A form of management strategy in which active managers conduct rigorous investment operations with the aim of outperforming the market benchmark return.
Active Management Details
Active management relies on the constant buying and selling of stocks to maximize returns. An active portfolio manager performs frequent transactions on the stock market to exploit fluctuating market prices. Active management strategies are usually risk-intensive but provide benefits that exceed the marker's expectations.
Active managers use extensive forecasts and research to determine when to enter the market. Due to the high reward management performance, active managerial roles are prevalent in the market. Active managers usually have over twenty years of experience in the stock market.
Data analysis, requirement gathering, and investment analysis are among the key skills of an active manager. Passive management is the exact opposite of active management, where the market operations are much more relaxed and risk aversive. Active managers proactively monitor the stock market for any significant fluctuation and use their expertise to dive into locking a transaction at the right time.
Real-World Example of Active Management
Fidelity Investments is an American financial services corporation based out of Boston, Massachusetts. They are one of the largest asset managers in the world, with over $4 trillion assets under management, and provide a wide range of services like brokerage, wealth management, cryptocurrency, life insurance, etc.
Fidelity investments have rich experience in working in active management with over seventy years of experience. They have a highly technical and experienced group of portfolio managers striving to manage and exceed client expectations. Most portfolio managers at Fidelity have over five years of working experience in the field of active management.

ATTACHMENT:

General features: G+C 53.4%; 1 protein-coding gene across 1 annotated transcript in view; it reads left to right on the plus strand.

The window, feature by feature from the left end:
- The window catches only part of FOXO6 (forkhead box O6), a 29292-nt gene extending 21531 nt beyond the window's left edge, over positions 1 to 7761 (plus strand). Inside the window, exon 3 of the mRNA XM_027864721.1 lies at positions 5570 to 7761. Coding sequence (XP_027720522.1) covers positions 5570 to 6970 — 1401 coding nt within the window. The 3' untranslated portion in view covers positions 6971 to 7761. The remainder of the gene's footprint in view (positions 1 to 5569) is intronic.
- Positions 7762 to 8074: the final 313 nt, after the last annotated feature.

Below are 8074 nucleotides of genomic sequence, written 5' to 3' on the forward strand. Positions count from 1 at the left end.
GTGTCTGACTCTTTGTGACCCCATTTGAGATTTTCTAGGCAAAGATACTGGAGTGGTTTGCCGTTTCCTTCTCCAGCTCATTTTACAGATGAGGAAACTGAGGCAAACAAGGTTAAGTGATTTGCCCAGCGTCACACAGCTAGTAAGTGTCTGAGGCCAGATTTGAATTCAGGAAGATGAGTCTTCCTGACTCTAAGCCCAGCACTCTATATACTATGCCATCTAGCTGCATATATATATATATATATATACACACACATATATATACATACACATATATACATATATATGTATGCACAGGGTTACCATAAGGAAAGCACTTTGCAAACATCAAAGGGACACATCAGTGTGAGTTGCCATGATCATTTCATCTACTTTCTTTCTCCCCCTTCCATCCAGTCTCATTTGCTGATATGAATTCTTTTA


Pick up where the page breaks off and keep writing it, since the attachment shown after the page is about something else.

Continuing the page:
Over 84% of equity funds at Fidelity have exceeded the market benchmark. They offer a variety of funds catered for every investment need with over fifty active equity funds.
Significance of Active Management
Actively managed funds are usually more expensive than passively managed funds. Active management can disrupt the whole stock market. Active managers can purchase undervalued stocks and sell them as soon as there is a significant positive fluctuation in the stock prices. They can also purchase overvalued stock options and short-sell them.
Active management involves three processes. The first step is the planning process, where the investor's objectives and constraints are analyzed along with their risk and return expectations. The outcome of this process is the Investment Policy Statement (IPS) which outlines the entire investor portfolio, the management fees, and investment strategy. Based on the IPS, the active manager prepares a capital market expectation and a risk profile for the client.
The next step in the active management process is executing operations on the stock market based on the analysis in the planning stage. The active manager identifies the type of stock options to invest in based on the customer's IPS—the final stage in the feedback process where the manager evaluates portfolio performance against the customer's expectations. The active manager can adjust the client's investment objectives according to portfolio performance.
Active Management vs. Passive Management
Active managers proactively monitor every market fluctuation to maximize returns and exceed existing benchmarks. A passive management strategy follows a relaxed investing approach where the portfolio is tied to an index, and the passive manager does not react to market changes.
In a passive management approach, the market returns are along the lines of a specified index. Active management involves a high volume of transactions in the stock market, which leads to higher operating costs and increased tax on returns. In a passive management approach, the volume of transactions is lower, resulting in lower operating costs.
Passive management believes in a long-term buy-and-hold strategy and ignores short-term fluctuations. It is a risk-aversive strategy and is suitable for investors who are looking for relaxed growth on returns.